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4 interviews with practitioners and trainers in specialised translation


Daniela Panzer. Interview 6th/11/2003

1. Would you introduce yourself?

2. Your academic background is in linguistics and technical translation. Your current areas of specialism are technical brochures and software localisation. How did you move into localisation?

3. How technical does a localiser need to be ? Translators are sometimes criticised for working in localisationwithout sufficient technical knowledge. Is this criticism valid in your view?

4. Is the content of your training in software localisation at Imperial College essentially centred on non-language specific technical areas, such as programming, exposure to existing softwarec?

5. You are also Chairperson of the ITI London Regional Group. What does this role consist of?

6. How much and in which directions has the ITI evolved in the last few years?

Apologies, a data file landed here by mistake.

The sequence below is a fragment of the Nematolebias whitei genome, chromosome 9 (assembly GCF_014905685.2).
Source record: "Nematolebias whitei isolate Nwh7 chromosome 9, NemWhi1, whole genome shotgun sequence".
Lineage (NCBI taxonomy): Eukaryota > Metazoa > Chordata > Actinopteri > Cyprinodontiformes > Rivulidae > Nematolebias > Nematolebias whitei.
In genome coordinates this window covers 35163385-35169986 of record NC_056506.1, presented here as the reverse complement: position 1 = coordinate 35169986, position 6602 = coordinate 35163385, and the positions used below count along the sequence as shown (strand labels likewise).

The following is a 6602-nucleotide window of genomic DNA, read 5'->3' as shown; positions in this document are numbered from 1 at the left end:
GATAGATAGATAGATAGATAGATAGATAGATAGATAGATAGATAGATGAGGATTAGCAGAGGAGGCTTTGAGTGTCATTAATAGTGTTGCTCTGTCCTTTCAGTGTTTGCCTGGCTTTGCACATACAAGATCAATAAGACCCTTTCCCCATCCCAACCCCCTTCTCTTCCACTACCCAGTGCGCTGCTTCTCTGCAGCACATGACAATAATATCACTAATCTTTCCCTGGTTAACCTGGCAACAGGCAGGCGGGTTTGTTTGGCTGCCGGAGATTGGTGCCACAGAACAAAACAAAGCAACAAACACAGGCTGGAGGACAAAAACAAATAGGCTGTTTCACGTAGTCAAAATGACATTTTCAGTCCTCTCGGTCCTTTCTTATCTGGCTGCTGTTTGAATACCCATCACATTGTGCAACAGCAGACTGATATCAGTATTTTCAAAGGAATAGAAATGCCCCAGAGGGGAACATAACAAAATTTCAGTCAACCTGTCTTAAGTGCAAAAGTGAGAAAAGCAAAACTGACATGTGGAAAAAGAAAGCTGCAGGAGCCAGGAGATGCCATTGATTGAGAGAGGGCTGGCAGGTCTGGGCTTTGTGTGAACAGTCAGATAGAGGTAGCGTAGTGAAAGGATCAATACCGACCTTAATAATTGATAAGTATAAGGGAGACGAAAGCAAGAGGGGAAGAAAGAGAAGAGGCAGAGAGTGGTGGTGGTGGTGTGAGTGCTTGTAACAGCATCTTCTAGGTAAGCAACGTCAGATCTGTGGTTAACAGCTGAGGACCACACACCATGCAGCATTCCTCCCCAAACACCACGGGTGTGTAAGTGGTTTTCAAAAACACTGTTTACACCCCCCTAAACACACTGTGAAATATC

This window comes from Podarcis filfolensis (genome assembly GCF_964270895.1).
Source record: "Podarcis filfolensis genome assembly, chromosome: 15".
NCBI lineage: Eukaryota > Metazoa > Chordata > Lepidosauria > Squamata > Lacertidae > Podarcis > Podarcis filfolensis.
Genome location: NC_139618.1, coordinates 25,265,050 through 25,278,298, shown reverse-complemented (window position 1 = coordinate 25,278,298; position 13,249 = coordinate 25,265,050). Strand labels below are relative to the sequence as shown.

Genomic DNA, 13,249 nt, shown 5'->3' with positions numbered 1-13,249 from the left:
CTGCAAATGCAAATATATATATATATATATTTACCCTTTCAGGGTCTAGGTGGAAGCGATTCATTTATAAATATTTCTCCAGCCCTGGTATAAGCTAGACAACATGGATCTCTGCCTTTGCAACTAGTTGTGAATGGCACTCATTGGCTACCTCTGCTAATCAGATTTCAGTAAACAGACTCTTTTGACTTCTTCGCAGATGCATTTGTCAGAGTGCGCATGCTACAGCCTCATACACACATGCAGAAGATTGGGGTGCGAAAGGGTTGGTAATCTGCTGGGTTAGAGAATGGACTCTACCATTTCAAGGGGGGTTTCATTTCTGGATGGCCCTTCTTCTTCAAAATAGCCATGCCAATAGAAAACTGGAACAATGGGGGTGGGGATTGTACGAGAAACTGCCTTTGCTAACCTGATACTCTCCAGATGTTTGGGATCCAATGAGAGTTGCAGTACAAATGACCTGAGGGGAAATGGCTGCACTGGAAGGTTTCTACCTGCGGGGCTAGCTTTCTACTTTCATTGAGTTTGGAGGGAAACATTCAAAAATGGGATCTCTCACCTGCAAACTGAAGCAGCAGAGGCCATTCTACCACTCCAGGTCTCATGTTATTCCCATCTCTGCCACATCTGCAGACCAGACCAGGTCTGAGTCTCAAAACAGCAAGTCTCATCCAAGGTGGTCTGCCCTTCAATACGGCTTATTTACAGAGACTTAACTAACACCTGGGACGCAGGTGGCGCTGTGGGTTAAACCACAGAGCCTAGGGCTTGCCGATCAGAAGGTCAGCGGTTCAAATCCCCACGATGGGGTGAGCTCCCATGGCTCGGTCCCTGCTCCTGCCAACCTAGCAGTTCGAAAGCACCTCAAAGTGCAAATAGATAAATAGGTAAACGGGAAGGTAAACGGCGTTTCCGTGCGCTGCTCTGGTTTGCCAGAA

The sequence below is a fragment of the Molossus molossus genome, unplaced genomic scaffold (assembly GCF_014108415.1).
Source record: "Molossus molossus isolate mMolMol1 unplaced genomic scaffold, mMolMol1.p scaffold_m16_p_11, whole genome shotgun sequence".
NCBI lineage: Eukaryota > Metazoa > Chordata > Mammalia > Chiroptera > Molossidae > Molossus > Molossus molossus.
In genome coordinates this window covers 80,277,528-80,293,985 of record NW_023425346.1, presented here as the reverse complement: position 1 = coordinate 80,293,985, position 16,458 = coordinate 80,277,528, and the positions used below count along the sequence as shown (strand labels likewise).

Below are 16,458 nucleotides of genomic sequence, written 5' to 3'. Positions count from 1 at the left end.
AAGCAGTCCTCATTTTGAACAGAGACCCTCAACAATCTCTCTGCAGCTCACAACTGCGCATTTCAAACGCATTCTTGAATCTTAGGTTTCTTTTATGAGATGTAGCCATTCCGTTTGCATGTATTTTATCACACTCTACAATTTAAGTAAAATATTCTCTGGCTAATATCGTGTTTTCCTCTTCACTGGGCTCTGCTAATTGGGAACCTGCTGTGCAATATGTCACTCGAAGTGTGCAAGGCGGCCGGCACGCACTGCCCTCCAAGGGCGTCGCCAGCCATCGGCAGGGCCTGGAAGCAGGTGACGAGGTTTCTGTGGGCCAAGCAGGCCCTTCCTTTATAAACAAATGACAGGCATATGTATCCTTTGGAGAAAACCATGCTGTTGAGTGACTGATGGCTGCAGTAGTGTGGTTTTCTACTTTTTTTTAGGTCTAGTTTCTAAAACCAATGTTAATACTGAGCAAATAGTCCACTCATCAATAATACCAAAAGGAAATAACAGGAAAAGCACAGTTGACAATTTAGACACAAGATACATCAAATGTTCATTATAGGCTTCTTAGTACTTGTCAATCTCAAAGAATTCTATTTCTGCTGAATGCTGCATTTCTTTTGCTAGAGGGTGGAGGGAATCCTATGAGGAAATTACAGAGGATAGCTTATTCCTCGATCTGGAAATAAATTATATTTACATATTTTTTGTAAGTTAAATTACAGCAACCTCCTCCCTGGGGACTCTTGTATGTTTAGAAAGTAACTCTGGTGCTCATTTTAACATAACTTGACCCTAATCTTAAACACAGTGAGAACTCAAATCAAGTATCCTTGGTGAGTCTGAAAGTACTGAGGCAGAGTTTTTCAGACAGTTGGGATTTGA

7. What contacts do the ITI have with professional translation and interpreting bodies in other countries such as the AAT or the FIT?

8. Is a global vision of the status of the translator and a standardised code of practice currently emerging or are practices too diverse for such a standardisation?

9. Would such a standardisation be desirable?

10. You work successfully in a wide range of areas: PR, training, translating in several fields of specialism and language pairs. Would you advise young translators to work in several areas of specialism and with several language pairs?